Gender-Policing Ron Paul

My best friend from Harvard is gradually winning me over to support Ron Paul’s presidential candidacy over Obama’s. The feisty libertarian is holding his own in the GOP race despite derision from self-styled experts in both parties and some suspicious poll-doctoring by the major news networks. Anyone with so wide a range of ideological enemies is probably putting his finger on some uncomfortable truths about our country’s asset bubble, military over-spending, creeping police state, and substitution of “culture wars” for genuine solutions. The site Ron Paul Myths gives a good overview of his actual positions and how they’ve been misrepresented.

This morning my friend called my attention to this generally favorable Washington Post article, which nonetheless treats the Texas congressman as something of a sideshow act. As Hillary Clinton found, gender-policing is one of the tools that commentators use to undermine a candidate, making it seem ridiculous, even unnatural, for this person to inhabit the office of Big-Daddy-in-Chief. Because we’ve unconsciously imbibed these stereotypes for so long, we don’t even realize the commentary is biased.

From the headline, “Ron Paul’s slight stature and high-pitched passions set him apart at debates”, a suspicion of effeminacy is cast over everything that follows. (Not that I perceive anything wrong with effeminacy, but most readers would.) Though the piece fairly summarizes his positions, and notes that he has the most enthusiastic supporters of all the GOP candidates, we’re told that “experts” have written him off, in part because he doesn’t perform masculinity in the same way as Romney and Gingrich. The article mentions his “high-pitched voice”, “smaller” and “weaker” build, and “excitable hands”. Hello, Dolly!

The reporter, Sarah Kaufman, isn’t actually saying that she thinks these traits make him un-presidential–merely acknowledging that the hypothetical average voter could feel that way. Nonetheless, by pointing out Paul’s image problem without discussing sexism as a factor, the article subtly perpetuates these slurs.

Ron Paul, you just became the queer candidate.

4 comments on “Gender-Policing Ron Paul

  1. Andy Winternitz says:

    Obama ended don’t ask don’t tell.

  2. Hank Rodgers says:


    Enjoyed, and much agree with, your comments about the Ron Paul candidacy (this seems to be your first, “Big-P political” comment here); and with the Post article too.

    As a rather ..ummm.. “compact” fellow myself, I also have strong sympathy and some experience with Paul’s problem. Reminds me of another hopeless candidate I once liked and supported; i.e. the “dwarf”, as his opponents called Ross Perot.

    Still, Ron Paul comes from the old, much outdated, “libertarian” position, so much behind our modern age. Most of us gave up Ayn Rand, after about Sophomore year; and then later too the author and Libertarian Presidential candidate, Harry Browne (“How I Found Freedom in An Unfree World”).I’ll stick with the Dems for now (sometimes holding my nose).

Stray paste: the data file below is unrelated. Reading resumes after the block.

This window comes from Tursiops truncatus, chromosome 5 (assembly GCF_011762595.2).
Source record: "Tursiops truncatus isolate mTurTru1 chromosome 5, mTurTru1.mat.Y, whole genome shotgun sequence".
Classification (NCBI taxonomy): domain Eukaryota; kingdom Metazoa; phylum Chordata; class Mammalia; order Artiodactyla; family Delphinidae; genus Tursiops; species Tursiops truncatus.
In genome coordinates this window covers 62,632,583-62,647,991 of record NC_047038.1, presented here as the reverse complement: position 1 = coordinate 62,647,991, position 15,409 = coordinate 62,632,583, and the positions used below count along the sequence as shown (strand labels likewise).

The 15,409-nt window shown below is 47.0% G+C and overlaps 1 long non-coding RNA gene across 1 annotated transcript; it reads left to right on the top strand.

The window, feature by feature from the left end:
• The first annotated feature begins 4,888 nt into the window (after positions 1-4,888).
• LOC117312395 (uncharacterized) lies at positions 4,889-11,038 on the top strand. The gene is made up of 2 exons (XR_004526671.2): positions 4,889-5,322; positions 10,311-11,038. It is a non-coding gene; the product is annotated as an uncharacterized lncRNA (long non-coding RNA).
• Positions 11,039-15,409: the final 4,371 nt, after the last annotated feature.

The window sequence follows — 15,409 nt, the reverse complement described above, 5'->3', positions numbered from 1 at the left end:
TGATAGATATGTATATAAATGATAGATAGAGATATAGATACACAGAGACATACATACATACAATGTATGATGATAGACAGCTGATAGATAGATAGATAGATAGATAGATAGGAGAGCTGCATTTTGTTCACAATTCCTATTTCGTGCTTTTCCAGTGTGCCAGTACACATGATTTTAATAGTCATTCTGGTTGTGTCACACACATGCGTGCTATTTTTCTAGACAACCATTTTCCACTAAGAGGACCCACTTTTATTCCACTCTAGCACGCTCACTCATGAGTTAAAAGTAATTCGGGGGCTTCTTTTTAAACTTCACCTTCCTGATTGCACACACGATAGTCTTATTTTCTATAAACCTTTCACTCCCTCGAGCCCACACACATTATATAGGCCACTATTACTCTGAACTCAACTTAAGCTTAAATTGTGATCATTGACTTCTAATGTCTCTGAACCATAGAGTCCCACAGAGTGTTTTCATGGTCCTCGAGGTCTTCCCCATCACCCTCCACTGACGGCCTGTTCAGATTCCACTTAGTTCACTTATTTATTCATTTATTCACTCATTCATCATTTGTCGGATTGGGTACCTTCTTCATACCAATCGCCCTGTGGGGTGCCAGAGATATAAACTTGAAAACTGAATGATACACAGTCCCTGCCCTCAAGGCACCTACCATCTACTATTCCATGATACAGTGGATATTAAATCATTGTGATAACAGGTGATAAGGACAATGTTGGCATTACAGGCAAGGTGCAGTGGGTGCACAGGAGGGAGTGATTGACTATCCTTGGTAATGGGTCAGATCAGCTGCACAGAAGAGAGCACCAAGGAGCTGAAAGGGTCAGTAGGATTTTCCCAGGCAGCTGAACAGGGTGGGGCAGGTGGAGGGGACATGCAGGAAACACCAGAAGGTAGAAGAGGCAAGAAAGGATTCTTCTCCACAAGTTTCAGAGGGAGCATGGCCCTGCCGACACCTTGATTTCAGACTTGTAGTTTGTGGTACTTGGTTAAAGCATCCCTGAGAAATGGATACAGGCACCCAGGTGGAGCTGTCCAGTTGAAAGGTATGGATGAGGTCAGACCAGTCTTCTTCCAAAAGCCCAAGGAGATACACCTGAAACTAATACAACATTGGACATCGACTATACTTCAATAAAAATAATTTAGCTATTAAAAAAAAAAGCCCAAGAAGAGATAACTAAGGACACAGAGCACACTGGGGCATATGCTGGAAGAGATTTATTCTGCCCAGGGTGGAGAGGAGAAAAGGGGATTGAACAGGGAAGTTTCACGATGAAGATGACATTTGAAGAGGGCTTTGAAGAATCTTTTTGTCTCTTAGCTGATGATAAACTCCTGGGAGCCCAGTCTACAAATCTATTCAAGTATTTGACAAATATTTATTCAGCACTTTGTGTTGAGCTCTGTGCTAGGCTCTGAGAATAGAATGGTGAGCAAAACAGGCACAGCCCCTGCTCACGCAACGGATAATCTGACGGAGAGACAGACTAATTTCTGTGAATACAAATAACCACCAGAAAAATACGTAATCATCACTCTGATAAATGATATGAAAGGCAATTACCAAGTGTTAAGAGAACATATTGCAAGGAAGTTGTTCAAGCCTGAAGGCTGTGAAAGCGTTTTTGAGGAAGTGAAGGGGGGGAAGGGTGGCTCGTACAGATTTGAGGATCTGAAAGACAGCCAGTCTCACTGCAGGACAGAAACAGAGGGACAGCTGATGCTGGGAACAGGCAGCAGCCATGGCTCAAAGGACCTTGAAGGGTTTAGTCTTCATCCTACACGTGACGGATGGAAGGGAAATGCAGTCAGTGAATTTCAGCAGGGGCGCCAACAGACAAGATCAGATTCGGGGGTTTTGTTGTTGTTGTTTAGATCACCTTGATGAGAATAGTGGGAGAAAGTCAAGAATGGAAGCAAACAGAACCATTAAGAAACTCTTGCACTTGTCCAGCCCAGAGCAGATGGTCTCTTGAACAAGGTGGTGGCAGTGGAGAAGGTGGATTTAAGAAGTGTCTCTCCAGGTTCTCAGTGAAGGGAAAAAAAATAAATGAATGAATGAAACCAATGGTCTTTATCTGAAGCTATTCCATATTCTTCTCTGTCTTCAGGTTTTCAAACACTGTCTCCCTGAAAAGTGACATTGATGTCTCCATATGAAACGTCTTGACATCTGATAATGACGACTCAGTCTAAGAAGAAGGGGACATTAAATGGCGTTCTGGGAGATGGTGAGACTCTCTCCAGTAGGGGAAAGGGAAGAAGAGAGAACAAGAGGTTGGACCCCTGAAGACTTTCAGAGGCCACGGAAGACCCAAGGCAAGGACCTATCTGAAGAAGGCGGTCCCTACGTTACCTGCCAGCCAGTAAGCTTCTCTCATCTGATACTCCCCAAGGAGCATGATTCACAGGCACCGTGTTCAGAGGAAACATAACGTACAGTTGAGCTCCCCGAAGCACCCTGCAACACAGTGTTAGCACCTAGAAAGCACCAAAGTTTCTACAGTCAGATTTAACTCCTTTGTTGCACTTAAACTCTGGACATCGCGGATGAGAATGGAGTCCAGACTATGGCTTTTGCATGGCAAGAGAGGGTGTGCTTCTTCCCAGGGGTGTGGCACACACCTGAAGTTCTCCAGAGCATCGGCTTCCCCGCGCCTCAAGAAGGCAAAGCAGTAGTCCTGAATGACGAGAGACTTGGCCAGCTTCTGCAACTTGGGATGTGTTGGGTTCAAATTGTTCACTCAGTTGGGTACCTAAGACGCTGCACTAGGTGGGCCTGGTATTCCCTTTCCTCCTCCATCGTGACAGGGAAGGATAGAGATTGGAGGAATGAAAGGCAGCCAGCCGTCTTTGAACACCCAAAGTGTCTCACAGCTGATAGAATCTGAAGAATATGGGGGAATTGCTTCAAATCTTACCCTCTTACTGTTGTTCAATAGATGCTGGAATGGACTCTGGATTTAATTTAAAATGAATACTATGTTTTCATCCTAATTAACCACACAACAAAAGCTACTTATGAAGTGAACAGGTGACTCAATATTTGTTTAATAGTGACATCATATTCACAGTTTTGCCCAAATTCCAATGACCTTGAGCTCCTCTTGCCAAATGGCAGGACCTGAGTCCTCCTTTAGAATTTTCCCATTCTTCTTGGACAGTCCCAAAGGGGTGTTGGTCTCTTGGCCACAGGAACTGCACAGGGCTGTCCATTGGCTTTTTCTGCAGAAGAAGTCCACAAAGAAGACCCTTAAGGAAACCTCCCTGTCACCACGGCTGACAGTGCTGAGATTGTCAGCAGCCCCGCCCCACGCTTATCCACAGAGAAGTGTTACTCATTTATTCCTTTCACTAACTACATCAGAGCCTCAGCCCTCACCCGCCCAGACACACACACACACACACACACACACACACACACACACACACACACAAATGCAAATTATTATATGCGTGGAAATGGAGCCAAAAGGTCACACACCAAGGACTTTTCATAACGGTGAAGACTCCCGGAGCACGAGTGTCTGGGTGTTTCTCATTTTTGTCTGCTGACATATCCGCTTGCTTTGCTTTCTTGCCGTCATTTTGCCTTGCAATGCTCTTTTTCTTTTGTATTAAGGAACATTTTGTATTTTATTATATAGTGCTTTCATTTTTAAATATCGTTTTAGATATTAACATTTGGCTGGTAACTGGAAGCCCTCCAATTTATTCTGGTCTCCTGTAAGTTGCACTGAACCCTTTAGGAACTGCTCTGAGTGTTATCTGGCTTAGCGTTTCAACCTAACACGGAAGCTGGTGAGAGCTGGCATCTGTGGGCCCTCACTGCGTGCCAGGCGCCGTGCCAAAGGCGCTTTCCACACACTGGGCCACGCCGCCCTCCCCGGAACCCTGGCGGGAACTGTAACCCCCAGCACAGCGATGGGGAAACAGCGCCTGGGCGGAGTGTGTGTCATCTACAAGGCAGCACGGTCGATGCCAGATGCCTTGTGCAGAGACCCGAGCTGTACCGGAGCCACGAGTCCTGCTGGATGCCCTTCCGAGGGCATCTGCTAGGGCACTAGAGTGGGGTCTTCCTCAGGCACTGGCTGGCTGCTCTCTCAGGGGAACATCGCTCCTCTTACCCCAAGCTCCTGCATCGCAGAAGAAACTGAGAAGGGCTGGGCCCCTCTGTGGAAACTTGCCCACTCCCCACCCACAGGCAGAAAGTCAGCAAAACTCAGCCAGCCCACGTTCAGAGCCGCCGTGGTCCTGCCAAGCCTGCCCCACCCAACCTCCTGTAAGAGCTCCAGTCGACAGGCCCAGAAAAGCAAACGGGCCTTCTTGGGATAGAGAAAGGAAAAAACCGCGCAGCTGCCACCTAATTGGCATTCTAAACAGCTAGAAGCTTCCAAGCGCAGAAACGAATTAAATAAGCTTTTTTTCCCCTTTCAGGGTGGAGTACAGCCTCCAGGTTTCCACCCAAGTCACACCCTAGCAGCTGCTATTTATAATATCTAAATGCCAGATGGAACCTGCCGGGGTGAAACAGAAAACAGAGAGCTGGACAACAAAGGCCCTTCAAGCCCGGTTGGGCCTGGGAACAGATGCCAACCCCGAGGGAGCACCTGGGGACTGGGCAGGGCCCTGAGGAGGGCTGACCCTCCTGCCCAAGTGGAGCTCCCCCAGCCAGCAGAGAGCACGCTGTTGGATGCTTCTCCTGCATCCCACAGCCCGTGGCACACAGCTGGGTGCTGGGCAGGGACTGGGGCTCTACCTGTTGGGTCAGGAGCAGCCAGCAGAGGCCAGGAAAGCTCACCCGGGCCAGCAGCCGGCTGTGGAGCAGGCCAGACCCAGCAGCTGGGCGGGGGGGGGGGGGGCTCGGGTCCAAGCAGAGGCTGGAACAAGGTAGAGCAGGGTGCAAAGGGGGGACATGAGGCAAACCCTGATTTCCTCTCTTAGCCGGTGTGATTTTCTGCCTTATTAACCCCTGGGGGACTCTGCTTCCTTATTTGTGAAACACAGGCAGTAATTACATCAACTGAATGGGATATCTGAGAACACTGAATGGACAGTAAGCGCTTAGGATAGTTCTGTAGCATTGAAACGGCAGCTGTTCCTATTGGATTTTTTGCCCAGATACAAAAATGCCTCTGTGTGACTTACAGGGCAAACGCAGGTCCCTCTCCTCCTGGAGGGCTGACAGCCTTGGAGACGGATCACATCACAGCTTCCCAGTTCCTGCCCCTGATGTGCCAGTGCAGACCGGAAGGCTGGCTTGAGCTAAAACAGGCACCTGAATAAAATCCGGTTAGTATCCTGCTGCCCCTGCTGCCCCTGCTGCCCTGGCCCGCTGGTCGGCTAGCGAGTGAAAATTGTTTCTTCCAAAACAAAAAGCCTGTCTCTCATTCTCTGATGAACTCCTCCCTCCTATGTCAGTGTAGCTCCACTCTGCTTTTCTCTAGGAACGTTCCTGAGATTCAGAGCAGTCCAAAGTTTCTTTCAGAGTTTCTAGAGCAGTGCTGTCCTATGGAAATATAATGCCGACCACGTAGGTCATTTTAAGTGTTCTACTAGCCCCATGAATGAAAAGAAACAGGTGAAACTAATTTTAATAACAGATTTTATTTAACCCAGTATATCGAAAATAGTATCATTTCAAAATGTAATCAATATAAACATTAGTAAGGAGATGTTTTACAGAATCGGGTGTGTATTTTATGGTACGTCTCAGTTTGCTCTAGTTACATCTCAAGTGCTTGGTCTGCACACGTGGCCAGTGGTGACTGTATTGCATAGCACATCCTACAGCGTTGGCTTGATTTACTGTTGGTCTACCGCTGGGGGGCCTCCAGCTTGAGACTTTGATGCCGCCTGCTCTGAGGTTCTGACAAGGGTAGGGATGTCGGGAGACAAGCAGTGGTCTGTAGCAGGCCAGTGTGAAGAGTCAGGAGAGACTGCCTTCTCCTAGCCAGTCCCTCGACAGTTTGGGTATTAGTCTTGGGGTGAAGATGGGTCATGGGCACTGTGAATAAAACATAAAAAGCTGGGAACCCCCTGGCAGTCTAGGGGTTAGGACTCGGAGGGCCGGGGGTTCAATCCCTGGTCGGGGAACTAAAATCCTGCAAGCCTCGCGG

The real problem for democracy and economic security today is not the “1%” vs the “99%” INDIVIDUALS, but rather the struggle between voting individuals and large, monolithic, private corporate ORGANIZATIONS; between which we are trapped with a growing government on the other side; i.e. Citizens United, etc. “Nature abhors a vacuum”, which the private orgs are ready, willing and trying to fill.

    My own, modest, personal political answer is something I have called “LIBERTARIAN SOCIALISM” which, in summary, advocates increased regulation and taxation of all organizations (for the public good, and based on size), while reducing regulation and taxation of individuals. I’ll send your e-mail something on this.

    Take care, and have the greatest of holidays.

  3. Jendi Reiter says:

    It’s true, Obama has done more for gay rights than any previous president. That’s why I’m still undecided. I don’t think Ron Paul is against gays, but his states’-rights fervor may blind him to the need for federal civil rights protections. On the other hand, how should we balance that against all the people who are being deprived of their civil rights by the war on drugs, Guantanamo, and the prison-industrial complex? I haven’t seen real progress on this in the past 4 yrs.

  4. Andy Winternitz says:

    Guantanamo is a tough one.

    I do think that we’re missing out on possible leaders when we look for tall fellas with baritone voices. Gravitas and gravel-y voices eventually need to be divorced from each other in the minds of the electorate. I support your critique of the absurd comments of a man’s voice and his height. Little men and women with high voices have wisdom that should be given due consideration.


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